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Born on a country farm in Ohio, future President James A. Garfield began working on a canal when he was 17. After attending a local school (today's Hiram College), Garfield matriculated at Williams College in Massachusetts and returned home, becoming a preacher, occasionally with an abolitionist message. Because of his abolitionist views, he joined the Republican Party, successfully running for the Ohio senate in 1859.
In January, 1862, Colonel Garfield won the battle of Middle Creek, defeating Brigadier General Humphrey Marshall [CS]. With more than 4,000 men engaged, this small battle was a pivotal Union victory. Coupled with George Thomas's victory at the Battle of Mill Springs a week later, it gave the United States undisputed control of Eastern Kentucky, although Garfield's battle was strategically more important because it cleared a path for the Union Army to the Cumberland Gap and Eastern Tennessee.
In September, 1862, five Republican candidates were nominated for the U. S. House of Representatives from Garfield's district. Only Garfield was not present at the time. Garfield was elected that November. Assigned to William S. Rosecrans Army of the Cumberland in January, 1863, following the Battle of Stone's River, James Garfield alone advocated the Tullahoma Campaign, and played a significant role as Rosecrans Chief-of-Staff in organizing the strategy.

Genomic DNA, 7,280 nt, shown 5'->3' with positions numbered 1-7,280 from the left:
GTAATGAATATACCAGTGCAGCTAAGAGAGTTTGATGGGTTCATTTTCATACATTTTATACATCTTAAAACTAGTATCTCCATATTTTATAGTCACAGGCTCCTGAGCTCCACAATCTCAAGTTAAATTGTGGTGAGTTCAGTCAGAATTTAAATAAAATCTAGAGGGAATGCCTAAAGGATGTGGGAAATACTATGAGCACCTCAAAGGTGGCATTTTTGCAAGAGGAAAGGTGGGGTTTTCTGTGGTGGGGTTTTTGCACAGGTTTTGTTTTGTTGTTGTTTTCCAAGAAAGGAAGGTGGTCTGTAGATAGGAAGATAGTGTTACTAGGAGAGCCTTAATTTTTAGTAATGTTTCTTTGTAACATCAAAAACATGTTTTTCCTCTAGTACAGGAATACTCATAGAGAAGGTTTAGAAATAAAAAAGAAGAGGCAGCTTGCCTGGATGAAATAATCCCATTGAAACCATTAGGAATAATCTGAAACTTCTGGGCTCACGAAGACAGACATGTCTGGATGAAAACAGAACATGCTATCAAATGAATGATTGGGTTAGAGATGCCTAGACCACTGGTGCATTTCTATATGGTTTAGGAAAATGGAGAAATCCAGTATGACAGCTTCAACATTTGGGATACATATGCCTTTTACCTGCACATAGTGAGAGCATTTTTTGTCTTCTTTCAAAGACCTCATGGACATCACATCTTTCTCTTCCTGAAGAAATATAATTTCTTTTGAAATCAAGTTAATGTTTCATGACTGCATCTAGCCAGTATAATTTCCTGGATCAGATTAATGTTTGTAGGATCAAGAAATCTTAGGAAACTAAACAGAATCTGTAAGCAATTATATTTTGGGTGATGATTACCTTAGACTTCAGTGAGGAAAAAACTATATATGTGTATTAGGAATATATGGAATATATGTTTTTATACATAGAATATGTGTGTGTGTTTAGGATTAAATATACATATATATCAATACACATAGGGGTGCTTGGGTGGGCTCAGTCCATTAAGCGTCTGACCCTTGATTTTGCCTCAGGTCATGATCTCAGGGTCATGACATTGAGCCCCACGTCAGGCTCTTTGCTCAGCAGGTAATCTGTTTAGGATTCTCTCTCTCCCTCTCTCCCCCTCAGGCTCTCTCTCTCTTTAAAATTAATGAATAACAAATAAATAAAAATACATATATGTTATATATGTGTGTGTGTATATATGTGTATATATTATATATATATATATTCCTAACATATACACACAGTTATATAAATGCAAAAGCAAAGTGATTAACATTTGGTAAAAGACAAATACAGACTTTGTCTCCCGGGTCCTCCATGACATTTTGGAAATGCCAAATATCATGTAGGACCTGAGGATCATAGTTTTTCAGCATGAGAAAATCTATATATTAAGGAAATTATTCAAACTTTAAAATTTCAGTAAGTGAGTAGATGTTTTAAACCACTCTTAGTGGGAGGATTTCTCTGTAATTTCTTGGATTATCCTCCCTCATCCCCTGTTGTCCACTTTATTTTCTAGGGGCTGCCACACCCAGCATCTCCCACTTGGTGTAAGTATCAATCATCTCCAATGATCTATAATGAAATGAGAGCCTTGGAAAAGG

As the Army of the Cumberland came down from Lookout Mountain and engaged the Army of Tennessee near Chickamauga Creek, Garfield again played a significant role, riding along Lafayette Road and reporting back to Rosecrans. When Confederates broke through at Brotherton Cabin, Garfield helped in an attempt to organize a Union line, but when this failed, he concurred that Rosecrans should leave the battlefield. He escorted his commanding officer to McFarland Gap and told him to go to Chattanooga to prepare for the arrival of his men.
At this point, 31-year-old James Garfield took his famous 6-mile ride back to Snodgrass Hill. As he advanced with two orderlies, the future president picked officers looking for ammunition as he returned to George Thomas. At one point Confederate infantry in some woods near Cloud's fired a volley at his party, forcing them off Lafayette Road, but still he advanced, arriving at Thomas's position at 3:35pm. He spoke with Thomas and Granger, checked out the situation and sent a telegram to Rosecrans with "recommendations" for orders. 15 minutes later, Garfield's reworded telegram was received at Thomas's headquarters. Rosecrans had written the time to make it appear as though his telegram preceded Garfield (he later admitted he had made a mistake on the time, but he always denied receiving Garfield's telegram).